Each new green fields section brings in development contributions to Council of about $30 000 along with ongoing rates of several thousand dollars per annum per section. This income allows Council to pay for the required infrastructure to keep our city running. This is our core responsibility and helps grow our economy.
My stand on this issue is reflected in central Government endorsing this strategy with a $1 billion interest free loan available and Hamilton being singled out as a likely recipient. We must move wisely and positively on this issue. It will take time for our current investment in infrastructure to flow through to alleviate the housing shortage in this high time of growth.
We need to reduce red tape to allow positive growth to occur. We have a new District Plan that is the most restrictive plan in the history of our city. We need to go through this plan and get rid of some of the rules to make it easier to do business.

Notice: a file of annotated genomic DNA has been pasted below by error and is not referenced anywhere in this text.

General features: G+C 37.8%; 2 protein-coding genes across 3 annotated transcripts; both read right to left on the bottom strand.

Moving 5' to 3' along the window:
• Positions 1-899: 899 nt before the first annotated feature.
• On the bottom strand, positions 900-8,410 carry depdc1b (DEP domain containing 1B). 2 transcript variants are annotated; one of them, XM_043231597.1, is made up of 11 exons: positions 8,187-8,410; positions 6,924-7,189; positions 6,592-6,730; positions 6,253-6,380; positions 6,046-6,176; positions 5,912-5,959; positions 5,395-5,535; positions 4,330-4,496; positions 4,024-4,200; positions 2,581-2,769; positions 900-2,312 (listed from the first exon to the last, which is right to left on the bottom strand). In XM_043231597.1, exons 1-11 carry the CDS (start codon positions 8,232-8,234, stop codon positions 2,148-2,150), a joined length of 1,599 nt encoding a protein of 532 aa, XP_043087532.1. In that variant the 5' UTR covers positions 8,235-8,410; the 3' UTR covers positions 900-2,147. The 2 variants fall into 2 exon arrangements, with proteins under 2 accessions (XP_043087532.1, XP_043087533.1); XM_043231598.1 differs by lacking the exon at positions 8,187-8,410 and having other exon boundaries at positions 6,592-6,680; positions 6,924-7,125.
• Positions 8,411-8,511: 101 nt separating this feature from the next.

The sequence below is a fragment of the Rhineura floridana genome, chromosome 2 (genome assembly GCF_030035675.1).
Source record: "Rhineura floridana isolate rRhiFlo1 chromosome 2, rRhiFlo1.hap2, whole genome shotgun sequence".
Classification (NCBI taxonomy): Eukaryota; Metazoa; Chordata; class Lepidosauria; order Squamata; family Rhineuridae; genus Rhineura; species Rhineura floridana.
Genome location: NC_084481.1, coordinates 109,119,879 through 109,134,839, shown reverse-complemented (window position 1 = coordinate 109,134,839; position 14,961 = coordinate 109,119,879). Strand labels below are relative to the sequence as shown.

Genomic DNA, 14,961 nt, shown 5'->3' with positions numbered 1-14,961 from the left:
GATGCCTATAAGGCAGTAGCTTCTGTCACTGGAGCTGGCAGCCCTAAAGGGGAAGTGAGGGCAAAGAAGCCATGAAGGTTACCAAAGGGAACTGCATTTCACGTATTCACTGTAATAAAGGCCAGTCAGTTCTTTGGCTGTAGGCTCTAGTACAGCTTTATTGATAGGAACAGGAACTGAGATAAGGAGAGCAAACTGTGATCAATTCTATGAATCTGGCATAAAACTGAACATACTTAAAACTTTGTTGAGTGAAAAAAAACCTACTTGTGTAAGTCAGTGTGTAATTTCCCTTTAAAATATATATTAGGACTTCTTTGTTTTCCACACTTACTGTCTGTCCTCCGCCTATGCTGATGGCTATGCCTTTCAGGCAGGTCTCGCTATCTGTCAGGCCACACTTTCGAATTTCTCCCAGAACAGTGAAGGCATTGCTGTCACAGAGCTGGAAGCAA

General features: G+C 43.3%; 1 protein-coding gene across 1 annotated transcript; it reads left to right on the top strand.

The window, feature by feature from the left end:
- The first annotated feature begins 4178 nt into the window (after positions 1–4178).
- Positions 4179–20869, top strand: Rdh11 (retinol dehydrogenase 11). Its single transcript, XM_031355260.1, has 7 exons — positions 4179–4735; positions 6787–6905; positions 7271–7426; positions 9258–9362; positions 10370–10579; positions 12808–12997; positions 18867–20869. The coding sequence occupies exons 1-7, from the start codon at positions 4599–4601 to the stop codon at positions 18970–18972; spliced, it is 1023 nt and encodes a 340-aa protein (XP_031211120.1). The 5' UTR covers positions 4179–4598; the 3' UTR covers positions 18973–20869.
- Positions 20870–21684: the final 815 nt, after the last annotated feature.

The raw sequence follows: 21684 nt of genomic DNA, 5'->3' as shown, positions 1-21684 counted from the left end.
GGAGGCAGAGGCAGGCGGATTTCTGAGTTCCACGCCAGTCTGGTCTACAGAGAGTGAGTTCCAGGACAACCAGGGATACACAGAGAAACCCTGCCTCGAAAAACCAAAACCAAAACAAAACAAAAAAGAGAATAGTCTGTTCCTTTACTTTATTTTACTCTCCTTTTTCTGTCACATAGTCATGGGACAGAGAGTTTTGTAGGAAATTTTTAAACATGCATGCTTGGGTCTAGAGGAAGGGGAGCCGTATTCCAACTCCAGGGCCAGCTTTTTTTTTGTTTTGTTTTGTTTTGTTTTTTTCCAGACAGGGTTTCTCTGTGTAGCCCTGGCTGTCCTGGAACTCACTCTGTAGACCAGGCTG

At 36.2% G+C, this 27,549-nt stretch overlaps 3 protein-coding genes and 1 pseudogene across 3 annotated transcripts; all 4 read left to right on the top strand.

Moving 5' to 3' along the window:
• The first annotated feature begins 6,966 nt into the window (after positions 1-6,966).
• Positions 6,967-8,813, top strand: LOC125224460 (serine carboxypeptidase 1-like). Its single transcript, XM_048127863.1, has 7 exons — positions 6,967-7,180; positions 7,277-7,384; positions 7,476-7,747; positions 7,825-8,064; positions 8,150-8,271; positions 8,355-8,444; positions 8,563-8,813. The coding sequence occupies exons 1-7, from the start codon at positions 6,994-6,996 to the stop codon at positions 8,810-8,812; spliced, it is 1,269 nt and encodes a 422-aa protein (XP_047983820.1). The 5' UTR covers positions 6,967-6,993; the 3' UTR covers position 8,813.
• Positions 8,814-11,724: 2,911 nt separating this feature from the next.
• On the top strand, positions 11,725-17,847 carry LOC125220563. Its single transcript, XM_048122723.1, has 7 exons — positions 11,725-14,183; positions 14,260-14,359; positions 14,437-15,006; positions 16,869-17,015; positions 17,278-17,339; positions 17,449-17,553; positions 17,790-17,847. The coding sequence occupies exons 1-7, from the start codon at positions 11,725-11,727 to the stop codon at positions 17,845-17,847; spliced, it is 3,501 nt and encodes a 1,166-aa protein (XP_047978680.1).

I am concerned at the number of building consents, particularly for residential development, which are being held up due to planning approval requirements. This is especially concerning when the required planning approval appears to be little more than a formality but adds extra time and cost to the people applying for the building consents. These people are often families on limited budgets, wanting to improve their homes. I intend to review the planning provisions to determine how we can make the consenting process more cost efficient and faster, while still ensuring that the environment and the neighbours of the people applying for consents will still be adequately protected.